After the announcement of a moratorium on shale gas, the sincerity of the British government in doubt

This turnaround occurs during the election campaign. Since 2010, the authorities have always supported hydraulic fracturing projects.

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The Preston New Road site in Lancashire, near Blackpool, northwestern England, here in October 2018, where an exploratory drilling took place. OLI SCARFF / AFP

For the past decade, the British Conservative government has been against and against all support for the shale gas industry. Despite the overwhelming opposition of the British population, despite daily protests for years in the North of England, despite the rejections of many local authorities, the three prime ministers since 2010 – David Cameron, Theresa May and Boris Johnson – had always supported the aspirations of this nascent industry. Until Saturday, November 2, when the British government imposed, to general surprise, a moratorium on hydraulic fracturing.

This sudden change could spell the death of shale gas in the United Kingdom. All the other political parties – Labor, Liberal Democrats, Greens – are opposed to this technology. In Scotland, a ban is already in place. Only the steadfast help of conservatives kept the slim hopes of those who dreamed of an energy revolution similar to that of the United States.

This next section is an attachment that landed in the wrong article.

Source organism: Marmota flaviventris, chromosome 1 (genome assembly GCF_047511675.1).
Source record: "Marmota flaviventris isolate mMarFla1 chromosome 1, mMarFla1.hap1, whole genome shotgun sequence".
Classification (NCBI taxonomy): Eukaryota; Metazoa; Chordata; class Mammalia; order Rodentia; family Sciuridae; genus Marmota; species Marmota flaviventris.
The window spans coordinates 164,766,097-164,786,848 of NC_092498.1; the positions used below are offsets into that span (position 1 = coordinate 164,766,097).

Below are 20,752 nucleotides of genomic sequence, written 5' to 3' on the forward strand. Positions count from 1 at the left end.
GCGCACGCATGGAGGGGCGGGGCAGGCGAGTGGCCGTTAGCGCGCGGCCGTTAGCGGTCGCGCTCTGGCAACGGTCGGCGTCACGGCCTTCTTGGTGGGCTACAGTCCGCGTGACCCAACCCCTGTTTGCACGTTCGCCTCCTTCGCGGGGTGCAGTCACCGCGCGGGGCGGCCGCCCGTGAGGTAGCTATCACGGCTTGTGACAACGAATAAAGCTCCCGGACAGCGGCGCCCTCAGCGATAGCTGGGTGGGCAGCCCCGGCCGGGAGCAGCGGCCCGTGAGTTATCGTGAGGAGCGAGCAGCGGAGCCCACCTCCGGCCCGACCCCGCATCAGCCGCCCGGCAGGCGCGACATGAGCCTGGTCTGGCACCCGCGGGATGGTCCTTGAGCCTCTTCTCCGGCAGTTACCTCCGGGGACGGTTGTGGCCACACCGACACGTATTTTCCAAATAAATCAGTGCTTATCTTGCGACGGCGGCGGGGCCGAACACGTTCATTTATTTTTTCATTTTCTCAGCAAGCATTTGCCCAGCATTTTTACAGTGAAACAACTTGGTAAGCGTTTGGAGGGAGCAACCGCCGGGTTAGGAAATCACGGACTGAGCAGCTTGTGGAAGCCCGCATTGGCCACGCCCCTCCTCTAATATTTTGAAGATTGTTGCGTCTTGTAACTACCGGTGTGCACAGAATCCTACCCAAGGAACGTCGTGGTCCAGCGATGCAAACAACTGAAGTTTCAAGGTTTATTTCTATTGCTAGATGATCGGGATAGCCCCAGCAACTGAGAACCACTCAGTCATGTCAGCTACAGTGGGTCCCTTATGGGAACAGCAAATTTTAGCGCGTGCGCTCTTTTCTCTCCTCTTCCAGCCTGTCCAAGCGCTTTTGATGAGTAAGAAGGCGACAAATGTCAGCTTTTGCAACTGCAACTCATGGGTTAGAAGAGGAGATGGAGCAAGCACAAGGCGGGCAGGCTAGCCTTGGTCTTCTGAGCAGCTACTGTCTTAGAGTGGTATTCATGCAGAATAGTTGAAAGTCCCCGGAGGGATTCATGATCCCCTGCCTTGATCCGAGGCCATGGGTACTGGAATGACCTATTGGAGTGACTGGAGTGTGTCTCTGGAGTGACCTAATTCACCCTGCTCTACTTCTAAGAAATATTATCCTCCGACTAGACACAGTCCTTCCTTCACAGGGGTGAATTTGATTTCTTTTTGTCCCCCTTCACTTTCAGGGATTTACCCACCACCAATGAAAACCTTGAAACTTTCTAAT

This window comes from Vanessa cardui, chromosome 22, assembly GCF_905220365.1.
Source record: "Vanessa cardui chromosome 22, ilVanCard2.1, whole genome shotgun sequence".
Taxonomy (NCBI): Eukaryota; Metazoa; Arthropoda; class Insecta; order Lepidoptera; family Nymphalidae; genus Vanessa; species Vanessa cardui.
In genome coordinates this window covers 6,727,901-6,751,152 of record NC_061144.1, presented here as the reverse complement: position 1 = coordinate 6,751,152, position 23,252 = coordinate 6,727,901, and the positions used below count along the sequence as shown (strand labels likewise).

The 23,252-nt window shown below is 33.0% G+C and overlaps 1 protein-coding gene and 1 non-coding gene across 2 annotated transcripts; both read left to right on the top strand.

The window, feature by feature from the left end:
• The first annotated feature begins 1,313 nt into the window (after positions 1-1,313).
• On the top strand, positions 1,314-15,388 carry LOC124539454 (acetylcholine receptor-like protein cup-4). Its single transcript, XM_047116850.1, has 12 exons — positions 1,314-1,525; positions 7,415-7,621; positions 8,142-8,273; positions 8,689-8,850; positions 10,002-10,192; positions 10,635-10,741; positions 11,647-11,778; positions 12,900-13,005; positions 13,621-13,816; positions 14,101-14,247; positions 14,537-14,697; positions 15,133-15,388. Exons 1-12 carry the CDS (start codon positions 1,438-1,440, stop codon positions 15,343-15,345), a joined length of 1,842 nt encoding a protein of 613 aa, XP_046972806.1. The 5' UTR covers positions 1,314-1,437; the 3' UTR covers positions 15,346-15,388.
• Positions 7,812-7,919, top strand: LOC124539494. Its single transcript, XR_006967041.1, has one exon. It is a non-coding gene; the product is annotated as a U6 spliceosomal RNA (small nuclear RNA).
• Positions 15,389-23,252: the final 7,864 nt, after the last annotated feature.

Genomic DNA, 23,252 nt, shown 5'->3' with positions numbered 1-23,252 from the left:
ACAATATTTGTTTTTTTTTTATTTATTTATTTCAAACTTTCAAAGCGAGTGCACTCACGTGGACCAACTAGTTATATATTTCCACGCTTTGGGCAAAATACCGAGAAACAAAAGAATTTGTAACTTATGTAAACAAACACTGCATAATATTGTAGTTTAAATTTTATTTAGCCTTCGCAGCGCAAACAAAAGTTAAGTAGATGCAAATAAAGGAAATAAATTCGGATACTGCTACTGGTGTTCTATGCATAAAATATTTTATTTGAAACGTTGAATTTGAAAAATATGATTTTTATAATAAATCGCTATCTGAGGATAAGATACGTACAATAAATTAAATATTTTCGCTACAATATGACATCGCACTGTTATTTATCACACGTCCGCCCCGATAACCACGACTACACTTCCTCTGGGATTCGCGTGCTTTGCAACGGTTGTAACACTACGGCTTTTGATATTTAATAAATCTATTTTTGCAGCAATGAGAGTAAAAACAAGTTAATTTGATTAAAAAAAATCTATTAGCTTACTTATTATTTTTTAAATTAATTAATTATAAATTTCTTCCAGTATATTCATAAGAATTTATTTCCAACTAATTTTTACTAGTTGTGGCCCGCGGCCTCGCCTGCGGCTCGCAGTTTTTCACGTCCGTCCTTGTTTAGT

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57 tremors in two months

But the announcement, in the middle of the election campaign, raises doubts about the sincerity of the government. The legislative elections will be held on December 12 and the Conservatives need to win ridings in the North, where the first hydraulic fracturing experiments were under way. "Of course, we must not believe our Prime Minister, who is a liar, and it is clearly done to win votes, recognizes Tina Rothery, one of the leaders in shale gas control in the UK. And it's not really a ban, but a simple moratorium. "

Labor leader Jeremy Corbyn called the moratorium "manœelection to try to win some votes ". If he came to power, he promised on Twitter a "Real change", with the definitive prohibition of this technique.

Doubts are reinforced by a column that Boris Johnson wrote in 2012, titled: "Ignore the merchants of apocalypse, Britain must embark on hydraulic fracturing. " He condemned as 'Absurd' the "Green lobby" and the "Eco-warriors" who "Denounced as madmen" the shale gas. For him, the new techniques for extracting gas were then "Good news without limit".


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